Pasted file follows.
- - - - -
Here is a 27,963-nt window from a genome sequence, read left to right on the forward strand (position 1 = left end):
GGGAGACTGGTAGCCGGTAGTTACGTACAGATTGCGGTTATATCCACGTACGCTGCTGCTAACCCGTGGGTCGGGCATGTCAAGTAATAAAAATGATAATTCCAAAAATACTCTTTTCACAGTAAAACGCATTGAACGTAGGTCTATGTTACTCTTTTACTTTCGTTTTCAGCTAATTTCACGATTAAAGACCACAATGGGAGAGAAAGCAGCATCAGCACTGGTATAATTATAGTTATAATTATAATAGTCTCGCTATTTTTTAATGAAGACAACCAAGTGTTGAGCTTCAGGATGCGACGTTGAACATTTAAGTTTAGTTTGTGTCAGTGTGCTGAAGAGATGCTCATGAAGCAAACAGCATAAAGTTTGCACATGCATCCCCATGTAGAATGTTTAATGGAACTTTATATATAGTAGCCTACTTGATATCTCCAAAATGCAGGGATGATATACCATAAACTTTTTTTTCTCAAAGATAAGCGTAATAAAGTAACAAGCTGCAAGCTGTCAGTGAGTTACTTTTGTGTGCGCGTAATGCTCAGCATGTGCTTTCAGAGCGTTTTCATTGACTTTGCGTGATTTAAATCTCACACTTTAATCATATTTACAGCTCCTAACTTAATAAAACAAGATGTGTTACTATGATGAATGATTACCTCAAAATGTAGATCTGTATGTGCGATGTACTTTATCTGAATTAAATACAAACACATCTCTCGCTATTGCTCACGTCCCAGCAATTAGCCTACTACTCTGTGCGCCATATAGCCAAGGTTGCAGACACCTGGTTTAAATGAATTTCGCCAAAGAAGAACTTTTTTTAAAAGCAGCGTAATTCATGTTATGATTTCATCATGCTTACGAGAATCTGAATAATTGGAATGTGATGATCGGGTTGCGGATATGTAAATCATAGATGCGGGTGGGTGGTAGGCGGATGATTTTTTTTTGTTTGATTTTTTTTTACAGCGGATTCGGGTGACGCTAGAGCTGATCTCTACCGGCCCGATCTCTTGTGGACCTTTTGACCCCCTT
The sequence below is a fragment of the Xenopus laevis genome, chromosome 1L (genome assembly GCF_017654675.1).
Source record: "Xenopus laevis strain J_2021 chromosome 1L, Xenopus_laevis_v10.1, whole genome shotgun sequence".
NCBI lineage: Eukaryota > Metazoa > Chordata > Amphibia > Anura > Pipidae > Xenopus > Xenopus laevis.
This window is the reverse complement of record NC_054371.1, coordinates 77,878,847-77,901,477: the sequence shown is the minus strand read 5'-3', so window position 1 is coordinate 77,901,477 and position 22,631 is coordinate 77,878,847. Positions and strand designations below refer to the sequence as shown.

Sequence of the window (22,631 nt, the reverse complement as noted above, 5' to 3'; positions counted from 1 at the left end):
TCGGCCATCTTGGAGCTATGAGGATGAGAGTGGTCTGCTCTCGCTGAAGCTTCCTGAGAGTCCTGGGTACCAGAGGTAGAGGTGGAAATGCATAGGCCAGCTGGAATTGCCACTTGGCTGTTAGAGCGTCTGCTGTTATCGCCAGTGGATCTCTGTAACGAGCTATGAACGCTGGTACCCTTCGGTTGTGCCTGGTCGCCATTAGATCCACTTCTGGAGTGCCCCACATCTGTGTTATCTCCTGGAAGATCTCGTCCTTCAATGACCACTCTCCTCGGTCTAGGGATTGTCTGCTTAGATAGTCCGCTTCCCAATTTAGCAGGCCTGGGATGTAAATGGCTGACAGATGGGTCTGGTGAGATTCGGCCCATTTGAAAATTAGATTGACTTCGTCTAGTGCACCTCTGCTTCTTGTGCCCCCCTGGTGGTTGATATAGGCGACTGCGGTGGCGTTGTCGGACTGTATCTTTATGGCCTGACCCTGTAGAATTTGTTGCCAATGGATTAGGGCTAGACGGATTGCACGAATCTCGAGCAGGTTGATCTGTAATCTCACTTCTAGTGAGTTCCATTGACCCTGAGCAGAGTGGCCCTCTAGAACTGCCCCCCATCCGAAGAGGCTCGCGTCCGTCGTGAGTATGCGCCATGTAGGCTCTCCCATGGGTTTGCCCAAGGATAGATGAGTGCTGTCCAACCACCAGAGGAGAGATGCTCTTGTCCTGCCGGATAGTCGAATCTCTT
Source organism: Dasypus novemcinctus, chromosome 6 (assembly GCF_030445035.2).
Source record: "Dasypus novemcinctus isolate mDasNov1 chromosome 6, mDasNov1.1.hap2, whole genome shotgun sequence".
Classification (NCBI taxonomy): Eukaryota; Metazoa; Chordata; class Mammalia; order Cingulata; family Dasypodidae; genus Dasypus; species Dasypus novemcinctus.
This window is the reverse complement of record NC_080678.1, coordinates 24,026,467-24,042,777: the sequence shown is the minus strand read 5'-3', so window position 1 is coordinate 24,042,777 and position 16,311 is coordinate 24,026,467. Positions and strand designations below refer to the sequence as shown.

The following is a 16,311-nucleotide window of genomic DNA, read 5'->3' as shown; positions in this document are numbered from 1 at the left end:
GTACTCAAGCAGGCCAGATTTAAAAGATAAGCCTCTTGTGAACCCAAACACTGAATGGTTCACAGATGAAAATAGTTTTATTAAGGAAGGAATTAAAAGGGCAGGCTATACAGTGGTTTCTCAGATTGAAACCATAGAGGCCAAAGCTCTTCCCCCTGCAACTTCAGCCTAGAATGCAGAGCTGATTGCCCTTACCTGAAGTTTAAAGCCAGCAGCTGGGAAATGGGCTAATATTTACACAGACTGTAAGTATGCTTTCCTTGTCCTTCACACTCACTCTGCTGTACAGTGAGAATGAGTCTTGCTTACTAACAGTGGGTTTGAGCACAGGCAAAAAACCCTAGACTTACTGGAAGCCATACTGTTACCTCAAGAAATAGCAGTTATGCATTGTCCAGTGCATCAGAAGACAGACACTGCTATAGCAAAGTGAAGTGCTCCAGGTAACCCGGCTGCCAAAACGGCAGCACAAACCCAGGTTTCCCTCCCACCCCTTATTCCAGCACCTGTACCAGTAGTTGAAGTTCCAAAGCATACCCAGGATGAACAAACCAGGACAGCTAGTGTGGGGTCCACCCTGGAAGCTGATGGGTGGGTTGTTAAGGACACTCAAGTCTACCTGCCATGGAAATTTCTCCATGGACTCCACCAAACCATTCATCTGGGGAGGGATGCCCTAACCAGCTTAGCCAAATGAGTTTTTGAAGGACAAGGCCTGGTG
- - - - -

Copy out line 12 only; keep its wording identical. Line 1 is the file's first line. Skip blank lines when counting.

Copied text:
This window is the reverse complement of record NC_080678.1, coordinates 24,026,467-24,042,777: the sequence shown is the minus strand read 5'-3', so window position 1 is coordinate 24,042,777 and position 16,311 is coordinate 24,026,467. Positions and strand designations below refer to the sequence as shown.